Hook Norton Veterinary Group, alongside other XLVet Practices are running a summer long campaign to help owners Scratch below the surface and raise awareness of various skin conditions and seasonal allergies. We want to work alongside owners, helping to identify and manage their pet’s conditions. There are many symptoms, some which may get over looked, but itchy or sore skin, scratching or nibbling at sensitive areas, ear discharge or head shaking, continuous rolling or rubbing, are some you should look out for.
Skin conditions can have a number of different causes and they can often be difficult to diagnose as a number of different diseases have the same symptoms.
Allergy: Itchy and inflamed skin could be caused by abnormal reactions to tiny particles in the environment such as house dust mites or mould spores, pollens and grasses that only appear at certain times of year. Your pet could also have allergies to certain ingredients in its food.
Parasites: Fleas and ticks can also be a triggering factor. They are very common in both dogs and cats. Some animals are allergic to the saliva protein from flea bites. This can develop into flea allergic dermatitis.
Here at Hook Norton we have a patient called 'Alf', a 12 year old West Highland Terrier. Skin issues and allergies are common in West Highland Terriers. 'Alf' has been living with Atopy his entire life, an inflammatory, chronic skin disease associated with allergies, and has been receiving treatment on and off for the last 12 years.
Alf has shown various signs over the years all of which are distinct characteristics of Atopy including; itchy feet (excessive licking and chewing), sore/ itchy skin & ear irritations.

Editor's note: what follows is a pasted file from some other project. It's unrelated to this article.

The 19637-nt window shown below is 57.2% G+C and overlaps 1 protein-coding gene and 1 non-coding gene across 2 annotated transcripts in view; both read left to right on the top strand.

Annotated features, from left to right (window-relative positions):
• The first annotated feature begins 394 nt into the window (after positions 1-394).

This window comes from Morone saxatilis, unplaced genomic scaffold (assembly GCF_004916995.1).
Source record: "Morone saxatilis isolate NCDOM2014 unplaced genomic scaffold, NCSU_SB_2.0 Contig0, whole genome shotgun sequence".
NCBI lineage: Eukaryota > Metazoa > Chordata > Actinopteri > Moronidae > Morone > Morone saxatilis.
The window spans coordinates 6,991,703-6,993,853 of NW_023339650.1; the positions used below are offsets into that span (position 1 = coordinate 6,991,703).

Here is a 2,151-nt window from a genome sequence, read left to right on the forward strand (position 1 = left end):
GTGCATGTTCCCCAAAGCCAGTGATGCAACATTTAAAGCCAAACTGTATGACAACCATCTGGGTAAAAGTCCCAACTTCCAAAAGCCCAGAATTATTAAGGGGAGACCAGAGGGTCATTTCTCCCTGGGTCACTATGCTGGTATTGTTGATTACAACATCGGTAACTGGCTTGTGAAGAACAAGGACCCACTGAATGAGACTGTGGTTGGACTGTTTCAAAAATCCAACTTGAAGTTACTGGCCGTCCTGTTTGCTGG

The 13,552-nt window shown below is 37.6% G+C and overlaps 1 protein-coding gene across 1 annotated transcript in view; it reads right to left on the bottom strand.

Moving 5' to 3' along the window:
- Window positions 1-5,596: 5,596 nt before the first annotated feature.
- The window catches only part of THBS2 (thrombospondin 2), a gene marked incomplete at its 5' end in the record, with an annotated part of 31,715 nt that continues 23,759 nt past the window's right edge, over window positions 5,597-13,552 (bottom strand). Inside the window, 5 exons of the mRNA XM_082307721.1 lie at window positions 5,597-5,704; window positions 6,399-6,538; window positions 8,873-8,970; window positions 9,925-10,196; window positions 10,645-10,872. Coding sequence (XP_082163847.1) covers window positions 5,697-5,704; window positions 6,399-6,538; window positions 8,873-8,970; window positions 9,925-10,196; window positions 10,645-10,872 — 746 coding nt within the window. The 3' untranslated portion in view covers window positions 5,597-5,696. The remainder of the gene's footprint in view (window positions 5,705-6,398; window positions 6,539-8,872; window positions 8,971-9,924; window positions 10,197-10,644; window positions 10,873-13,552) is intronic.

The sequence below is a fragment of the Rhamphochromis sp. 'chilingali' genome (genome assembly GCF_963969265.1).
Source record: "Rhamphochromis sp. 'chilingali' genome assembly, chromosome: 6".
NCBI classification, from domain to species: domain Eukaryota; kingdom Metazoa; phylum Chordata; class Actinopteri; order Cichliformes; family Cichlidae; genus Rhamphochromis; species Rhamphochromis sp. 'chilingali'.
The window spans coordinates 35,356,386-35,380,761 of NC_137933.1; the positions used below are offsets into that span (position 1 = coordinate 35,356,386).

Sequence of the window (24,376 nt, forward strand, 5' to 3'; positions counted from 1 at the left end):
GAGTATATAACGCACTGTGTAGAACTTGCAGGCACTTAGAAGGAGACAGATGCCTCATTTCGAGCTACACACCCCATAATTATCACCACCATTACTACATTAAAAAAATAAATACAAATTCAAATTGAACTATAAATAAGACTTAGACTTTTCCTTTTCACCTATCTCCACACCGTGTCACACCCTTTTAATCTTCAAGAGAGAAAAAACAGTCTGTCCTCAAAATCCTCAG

There a variety of tests to try and determine what causes allergy flare ups. This means we can narrow down treatment and management options.
Topical treatments such as shampoos, lotions and wipes can be used to help sooth skin and repair damaged skin. They are used to treat skin conditions where an overgrowth of bacteria or yeasts are present. This can happen in a variety of different skin conditions. On some occasions a course of treatment can provide a complete cure, however regular washing helps to prevent recurring skin issues. Regular flea and tick treatments are a must too, as 'Alf' will be feeling itchy without the possible interference of biting fleas. There are various prescription drugs that can be tried, to help alleviate Atopy, and many are given daily until clinical improvements are seen. This normally happens within 4 weeks. Once the dermatitis has been satisfactory controlled, the dose can be dropped to every other day. In some cases, the dose can be dropped again to every 3/4 days. Steroids can be used in some cases.
Inflammation and irritation to the ear flap and/or ear canal can be triggered by allergies, the irritation being triggered by parasites, food or contact allergies. 'Alf' has to have his ears checked regularly, to assess if there is any discharge and to control any underlying disease. Regular cleaning and the application of ear drops can help to reduce irritation as and when necessary.
It is extremely important to note that Atopy is a life-long disease that needs careful management. There may not be a simple fix to Atopy, but working with your vet and trying different treatments will help your pet have a normal happy life.